One month ago on April 20 I had my first trail race of the year. It was the Fruita Trail Marathon on Colorado’s Western Slope, in slickrock canyon country above the Colorado River. On paper it was a single 25-mile loop, with 3,400 vertical feet of elevation gain and 6,800 feet of elevation change total, primarily on singletrack trails. In other words, it was my kind of race.
As usual with the first race of the season, my goal here was mostly to test my fitness and gauge the progress I’d need to make to get ready for bigger races later in the season. Based on the stats for this race, my target was to flirt with breaking four hours.
It was decently chilly the night before and morning of the race; as I recall, in the low 40s. But the day would warm quickly and remained mercifully overcast—the route is relentless exposed to the sun, with zero tree cover to speak of in the desert, and blazing sunshine and hot temps could really cook you out there.
The bombing at the Boston Marathon had happened just five days earlier, and the race began with a particularly somber moment of silence. One racer wore a commemorative sign on the back of his shirt and carried a large American flag the entire race, just one of many signs of solidarity and support runners nationwide showed in the wake of the tragedy.
The race began with a mile and a half or so of dirt road, which gave us all a little time to sort out our paces and positions before hitting the singletrack. I came into the first aid station—where Kelli and the girls were waiting—running strong. Although it took a few miles to shake some cobwebs out of my legs, once warmed up they were feeling good and I was on or slightly ahead of target pace.
Before I ever came in to that aid station, it was clear that I’d overdressed for the temps. I left my long-sleeve shirt with Kelli, and if I could have stripped off my running tights I would have, but left my shorts in the car.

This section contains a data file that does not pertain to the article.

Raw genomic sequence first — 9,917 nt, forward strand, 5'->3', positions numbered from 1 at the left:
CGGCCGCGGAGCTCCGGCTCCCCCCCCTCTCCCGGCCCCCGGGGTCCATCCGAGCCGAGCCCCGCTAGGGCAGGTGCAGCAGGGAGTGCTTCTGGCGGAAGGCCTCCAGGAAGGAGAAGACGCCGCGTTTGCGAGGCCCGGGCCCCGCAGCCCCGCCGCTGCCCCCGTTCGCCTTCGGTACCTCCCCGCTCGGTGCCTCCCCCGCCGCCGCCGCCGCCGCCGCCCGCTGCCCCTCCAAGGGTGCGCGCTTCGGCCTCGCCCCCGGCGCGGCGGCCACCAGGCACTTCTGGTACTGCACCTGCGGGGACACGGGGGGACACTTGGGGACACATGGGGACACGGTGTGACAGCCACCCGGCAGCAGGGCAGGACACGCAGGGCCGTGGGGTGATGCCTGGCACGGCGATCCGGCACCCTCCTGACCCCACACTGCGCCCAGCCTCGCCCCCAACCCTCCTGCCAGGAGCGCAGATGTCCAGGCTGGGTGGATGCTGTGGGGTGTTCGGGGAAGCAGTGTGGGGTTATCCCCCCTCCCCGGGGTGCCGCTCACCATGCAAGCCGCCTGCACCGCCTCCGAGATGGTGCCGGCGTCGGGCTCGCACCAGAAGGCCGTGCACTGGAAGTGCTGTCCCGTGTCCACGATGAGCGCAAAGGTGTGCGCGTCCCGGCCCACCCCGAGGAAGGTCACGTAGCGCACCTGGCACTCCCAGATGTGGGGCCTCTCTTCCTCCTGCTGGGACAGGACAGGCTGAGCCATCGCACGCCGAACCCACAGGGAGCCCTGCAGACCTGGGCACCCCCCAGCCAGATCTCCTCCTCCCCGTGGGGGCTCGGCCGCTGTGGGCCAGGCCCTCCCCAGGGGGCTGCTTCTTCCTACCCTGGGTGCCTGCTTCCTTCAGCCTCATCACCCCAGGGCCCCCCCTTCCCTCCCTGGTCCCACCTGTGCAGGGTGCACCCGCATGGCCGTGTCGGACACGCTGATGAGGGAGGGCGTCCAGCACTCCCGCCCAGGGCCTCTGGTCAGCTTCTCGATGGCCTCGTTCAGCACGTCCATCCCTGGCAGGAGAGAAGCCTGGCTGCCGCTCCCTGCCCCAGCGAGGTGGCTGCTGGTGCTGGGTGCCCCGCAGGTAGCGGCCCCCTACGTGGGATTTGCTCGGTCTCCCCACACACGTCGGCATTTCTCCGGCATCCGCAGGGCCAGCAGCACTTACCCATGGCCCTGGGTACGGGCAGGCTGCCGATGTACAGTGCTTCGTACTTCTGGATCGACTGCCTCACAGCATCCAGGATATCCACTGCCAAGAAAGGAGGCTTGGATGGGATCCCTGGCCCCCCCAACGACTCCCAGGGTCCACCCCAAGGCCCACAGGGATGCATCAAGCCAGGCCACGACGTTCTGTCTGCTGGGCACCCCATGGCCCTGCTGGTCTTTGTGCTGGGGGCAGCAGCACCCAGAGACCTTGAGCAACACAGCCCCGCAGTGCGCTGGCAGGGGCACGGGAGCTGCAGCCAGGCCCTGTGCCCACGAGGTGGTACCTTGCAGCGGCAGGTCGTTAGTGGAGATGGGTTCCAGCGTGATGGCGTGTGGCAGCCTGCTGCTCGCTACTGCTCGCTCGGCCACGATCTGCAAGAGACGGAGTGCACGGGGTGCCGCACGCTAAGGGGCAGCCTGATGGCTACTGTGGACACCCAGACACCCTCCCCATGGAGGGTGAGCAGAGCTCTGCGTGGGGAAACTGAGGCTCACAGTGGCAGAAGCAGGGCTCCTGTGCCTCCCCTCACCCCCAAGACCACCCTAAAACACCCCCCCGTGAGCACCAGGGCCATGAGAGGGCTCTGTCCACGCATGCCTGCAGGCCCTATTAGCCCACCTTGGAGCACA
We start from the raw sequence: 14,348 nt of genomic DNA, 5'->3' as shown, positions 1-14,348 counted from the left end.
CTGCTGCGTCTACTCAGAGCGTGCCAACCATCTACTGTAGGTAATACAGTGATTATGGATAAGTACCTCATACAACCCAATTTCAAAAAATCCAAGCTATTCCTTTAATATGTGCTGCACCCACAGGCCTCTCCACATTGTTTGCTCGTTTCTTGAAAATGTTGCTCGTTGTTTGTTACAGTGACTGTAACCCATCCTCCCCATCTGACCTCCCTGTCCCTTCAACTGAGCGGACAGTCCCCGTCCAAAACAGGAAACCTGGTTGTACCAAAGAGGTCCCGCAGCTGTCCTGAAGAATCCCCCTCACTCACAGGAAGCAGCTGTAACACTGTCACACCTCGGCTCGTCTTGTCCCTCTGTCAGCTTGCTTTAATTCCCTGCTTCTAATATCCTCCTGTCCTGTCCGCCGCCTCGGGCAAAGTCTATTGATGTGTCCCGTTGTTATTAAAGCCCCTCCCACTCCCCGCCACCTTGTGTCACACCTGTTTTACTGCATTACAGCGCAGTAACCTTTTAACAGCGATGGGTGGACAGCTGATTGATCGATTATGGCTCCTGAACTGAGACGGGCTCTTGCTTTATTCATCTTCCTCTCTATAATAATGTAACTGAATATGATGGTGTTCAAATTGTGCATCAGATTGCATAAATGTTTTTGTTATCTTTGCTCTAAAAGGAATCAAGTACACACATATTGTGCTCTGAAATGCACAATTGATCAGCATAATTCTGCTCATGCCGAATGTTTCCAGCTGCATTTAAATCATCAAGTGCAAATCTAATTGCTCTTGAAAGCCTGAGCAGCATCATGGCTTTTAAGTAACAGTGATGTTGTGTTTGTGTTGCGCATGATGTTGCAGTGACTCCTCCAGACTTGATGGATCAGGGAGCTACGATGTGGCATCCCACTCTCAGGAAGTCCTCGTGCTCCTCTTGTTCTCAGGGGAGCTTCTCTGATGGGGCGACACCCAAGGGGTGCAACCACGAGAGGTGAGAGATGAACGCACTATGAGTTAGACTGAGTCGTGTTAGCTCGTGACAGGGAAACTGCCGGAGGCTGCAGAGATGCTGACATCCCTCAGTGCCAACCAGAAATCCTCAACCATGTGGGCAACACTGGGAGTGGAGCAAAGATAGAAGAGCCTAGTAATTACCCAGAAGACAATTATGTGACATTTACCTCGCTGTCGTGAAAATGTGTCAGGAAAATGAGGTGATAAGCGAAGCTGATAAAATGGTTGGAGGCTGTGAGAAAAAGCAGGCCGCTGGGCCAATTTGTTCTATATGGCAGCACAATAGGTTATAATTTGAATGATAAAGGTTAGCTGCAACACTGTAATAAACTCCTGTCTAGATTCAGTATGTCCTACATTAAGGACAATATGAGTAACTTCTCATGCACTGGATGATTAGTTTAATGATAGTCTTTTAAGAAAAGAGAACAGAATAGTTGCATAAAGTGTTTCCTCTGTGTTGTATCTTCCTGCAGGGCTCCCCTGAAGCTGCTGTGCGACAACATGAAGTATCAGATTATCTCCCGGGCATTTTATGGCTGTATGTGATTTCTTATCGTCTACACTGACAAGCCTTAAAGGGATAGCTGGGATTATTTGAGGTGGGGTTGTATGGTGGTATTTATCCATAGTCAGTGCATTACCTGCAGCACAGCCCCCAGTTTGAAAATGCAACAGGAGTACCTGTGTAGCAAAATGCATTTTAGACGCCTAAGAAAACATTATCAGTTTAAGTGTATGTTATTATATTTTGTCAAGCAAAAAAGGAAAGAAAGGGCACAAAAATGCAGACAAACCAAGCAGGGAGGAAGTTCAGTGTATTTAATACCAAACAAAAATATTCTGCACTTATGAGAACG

The course scenery was nothing short of spectacular. We ran on the edges of various mesas and canyons, with the Colorado River far below. I’d like to think that it was this distracting scenery that caused me to trip and fall somewhere around mile 8 or 9. I didn’t fully hit the deck; I put my hands down to catch myself, but the rocks cut my palms up pretty well.
My gluten-free race nutrition plan for this shorter event was pretty low key: start with First Endurance EFS in my bottle, but then refill with the race’s sports drink, plus fuel up with the fresh fruit, chocolate, and soda available at aid stations.
When I came into the next aid station, there were large bulk bags of M&Ms. I kindly asked one of the volunteers to pour some into my hands, holding out my bloody palms. “What, you don’t want to reach into the bag?” he said. I told him with a smile that I didn’t mind, but that other racers might not appreciate that.
Then it was off for more canyon country trail running.
Despite the fact that my main goals were to a) test my fitness, and b) if things were feeling good, push to break 4 hours, it’s sometimes hard to resist racing more aggressively. In the back of my mind, I kept returning to the idea that if I ran well, I could contend for a top 20 finish.
My strategy was to maintain a solid pace and “reel in” other runners as they faded later in the race. There were just two problems with that strategy: 1) the front-running racers didn’t fade, and 2) I did. As the miles ticked by in the later stages of the race, I could feel myself slipping off my own target pace. Argh!
At the final aid station, the girls were there—smiling and cheering as loudly as ever, offering high fives as I came through—which offered a great motivational boost. There was one final substantial climb to immediately come, then a traverse of a ridge, long descent, and a flat on the gravel road back to the finish line.
I crossed the finish line in 4:20:10, good for 27th out of 131 finishers.
That’s when Kelli clued me in to a little fact I’d somehow completely overlooked. Although in previous years the race was 25 miles, some course re-routes for this year resulted in an honest 26.2-mile marathon. I wasn’t off pace quite as much as I’d thought I was. If you backed out that extra 1.2 miles, my finish time would have been just under 4:10, only 20 seconds or so per mile slower than I’d hoped to run.
The sun eventually broke through the clouds, and we made our way back to our campsite at a state park along the Colorado River a short drive away. On the way, we stopped to pick up some refreshing New Planet Raspberry Ale (gluten-free beer is always a good post-race nutrition plan!) and kick back for the afternoon.
It was a good start to the season.
All photos by Kelli except 3rd image, by Glen Delman Photography.